If you work for the Internal Revenue Service, it’s not a good idea to cheat on your federal income taxes. The IRS has consistently taken a dim view of tax cheaters on its payroll for what would seem to be a pretty obvious reason.
Michael Akers now joins the ranks of fired IRS employees. (Akers v. Department of the Treasury, U.S.C.A.F.C. No. 06-3075 (non precedent), 5/3/06).
He failed in two tax years to report income earned by painting houses on the side. The IRS fired him for willfully understating his income tax liability in violation of the IRS Restructuring and Reform Act of 1998 (section 1203(d)(9) of Public Law No. 105-206, 112 Stat. 685, 720-21).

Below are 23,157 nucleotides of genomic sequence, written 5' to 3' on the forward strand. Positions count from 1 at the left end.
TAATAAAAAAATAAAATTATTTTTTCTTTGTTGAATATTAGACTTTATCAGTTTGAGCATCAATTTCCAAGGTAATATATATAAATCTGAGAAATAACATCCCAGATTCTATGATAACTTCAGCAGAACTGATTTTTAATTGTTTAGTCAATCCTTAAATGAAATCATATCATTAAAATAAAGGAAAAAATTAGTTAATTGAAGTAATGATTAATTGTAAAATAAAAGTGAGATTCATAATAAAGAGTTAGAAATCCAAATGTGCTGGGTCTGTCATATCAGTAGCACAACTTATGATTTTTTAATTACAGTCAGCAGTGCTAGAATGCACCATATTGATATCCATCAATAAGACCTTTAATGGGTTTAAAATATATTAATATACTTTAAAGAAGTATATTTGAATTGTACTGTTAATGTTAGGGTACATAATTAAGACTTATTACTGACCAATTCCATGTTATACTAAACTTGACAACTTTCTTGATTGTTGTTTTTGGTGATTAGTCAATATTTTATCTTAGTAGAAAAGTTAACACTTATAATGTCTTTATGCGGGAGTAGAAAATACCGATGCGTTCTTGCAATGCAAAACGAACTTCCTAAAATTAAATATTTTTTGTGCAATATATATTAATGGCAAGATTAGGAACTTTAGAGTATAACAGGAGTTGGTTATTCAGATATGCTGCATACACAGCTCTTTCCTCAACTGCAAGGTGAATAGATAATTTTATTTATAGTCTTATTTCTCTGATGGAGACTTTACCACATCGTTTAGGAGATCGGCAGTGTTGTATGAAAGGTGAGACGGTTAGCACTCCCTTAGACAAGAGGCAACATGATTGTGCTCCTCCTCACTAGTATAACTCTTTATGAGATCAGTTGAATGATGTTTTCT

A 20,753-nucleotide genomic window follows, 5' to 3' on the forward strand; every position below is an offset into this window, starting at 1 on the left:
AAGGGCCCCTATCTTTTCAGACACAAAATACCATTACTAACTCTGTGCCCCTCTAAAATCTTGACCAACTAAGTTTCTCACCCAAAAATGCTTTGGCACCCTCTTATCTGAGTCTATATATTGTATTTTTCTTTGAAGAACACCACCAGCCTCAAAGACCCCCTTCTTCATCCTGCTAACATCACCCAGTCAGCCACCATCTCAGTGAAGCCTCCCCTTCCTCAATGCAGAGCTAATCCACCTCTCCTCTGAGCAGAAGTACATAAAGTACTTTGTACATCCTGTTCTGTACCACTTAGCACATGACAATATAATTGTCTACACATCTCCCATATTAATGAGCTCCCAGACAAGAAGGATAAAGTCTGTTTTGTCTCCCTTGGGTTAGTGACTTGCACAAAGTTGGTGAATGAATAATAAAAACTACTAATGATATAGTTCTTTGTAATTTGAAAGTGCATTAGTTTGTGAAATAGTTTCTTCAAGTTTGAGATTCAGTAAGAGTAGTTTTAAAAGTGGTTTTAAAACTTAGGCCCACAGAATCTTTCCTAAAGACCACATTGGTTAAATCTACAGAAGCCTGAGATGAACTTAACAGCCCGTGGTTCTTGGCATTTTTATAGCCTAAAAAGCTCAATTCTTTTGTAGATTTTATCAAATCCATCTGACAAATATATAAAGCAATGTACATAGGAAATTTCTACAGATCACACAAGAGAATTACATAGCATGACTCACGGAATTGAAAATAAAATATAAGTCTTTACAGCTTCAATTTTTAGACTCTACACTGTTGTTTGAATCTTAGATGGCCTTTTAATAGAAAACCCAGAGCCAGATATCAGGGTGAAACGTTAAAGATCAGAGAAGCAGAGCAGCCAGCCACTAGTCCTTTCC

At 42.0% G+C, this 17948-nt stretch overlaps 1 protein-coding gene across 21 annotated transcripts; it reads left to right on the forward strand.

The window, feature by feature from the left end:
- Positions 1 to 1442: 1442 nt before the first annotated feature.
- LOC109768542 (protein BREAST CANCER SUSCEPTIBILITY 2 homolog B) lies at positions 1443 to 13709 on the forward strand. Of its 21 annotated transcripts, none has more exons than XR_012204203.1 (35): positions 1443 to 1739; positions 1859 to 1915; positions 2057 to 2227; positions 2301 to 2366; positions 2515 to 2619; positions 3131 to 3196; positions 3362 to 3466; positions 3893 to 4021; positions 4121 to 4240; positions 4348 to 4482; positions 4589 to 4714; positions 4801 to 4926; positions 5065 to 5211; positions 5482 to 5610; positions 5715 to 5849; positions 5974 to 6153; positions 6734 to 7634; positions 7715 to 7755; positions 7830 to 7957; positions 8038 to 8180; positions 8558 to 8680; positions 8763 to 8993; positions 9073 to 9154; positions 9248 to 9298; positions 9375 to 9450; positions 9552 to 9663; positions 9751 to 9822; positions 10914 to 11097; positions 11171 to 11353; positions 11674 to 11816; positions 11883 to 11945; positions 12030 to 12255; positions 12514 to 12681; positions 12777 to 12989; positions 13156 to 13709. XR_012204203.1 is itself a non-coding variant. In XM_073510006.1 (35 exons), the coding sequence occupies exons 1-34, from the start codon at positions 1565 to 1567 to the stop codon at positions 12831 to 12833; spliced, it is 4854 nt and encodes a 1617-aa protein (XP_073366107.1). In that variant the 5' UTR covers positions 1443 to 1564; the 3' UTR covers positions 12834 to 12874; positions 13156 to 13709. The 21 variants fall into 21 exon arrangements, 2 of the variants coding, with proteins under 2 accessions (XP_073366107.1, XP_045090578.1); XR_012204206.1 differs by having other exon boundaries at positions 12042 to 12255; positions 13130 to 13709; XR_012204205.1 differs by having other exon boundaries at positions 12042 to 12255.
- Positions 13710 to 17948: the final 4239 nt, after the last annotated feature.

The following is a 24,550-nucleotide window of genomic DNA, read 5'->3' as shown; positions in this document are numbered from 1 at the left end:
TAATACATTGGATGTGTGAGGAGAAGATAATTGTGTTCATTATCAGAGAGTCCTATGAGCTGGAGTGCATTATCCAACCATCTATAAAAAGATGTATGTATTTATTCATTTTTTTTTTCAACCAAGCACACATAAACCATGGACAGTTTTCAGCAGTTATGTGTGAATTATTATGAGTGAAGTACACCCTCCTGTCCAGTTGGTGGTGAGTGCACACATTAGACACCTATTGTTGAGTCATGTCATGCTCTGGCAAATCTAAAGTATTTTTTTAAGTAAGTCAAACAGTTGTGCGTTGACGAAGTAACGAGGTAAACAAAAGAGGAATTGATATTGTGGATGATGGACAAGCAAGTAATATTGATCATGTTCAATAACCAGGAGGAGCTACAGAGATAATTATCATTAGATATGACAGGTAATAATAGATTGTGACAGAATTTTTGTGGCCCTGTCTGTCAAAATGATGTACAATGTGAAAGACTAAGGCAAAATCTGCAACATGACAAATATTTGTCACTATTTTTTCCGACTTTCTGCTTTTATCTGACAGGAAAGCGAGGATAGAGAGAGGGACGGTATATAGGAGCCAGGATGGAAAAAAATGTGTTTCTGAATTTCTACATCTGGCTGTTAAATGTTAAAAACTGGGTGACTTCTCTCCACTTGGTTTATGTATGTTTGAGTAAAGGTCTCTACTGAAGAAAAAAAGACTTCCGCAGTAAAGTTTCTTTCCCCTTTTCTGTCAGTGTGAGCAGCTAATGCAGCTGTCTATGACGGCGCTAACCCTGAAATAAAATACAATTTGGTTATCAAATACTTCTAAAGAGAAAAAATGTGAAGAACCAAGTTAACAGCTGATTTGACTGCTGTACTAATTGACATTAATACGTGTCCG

Akers appealed to the Merit Systems Protection Board, which made short work of sustaining his firing. (Akers v. Dep’t of the Treasury, 100 M.S.P.R. 270 (2005))
When he tried his hand with the federal appeals court, Mr. Akers found an equally unsympathetic audience. The court issued a two-page decision in which it affirmed the agency’s decision and the Board’s upholding of that decision to remove Mr. Akers.
The court points out that, contrary to Akers’ argument that his outside activity was a hobby, the facts that he distributed flyers and solicited customers add up to support the Board’s conclusion that this was in fact an outside business. Case closed.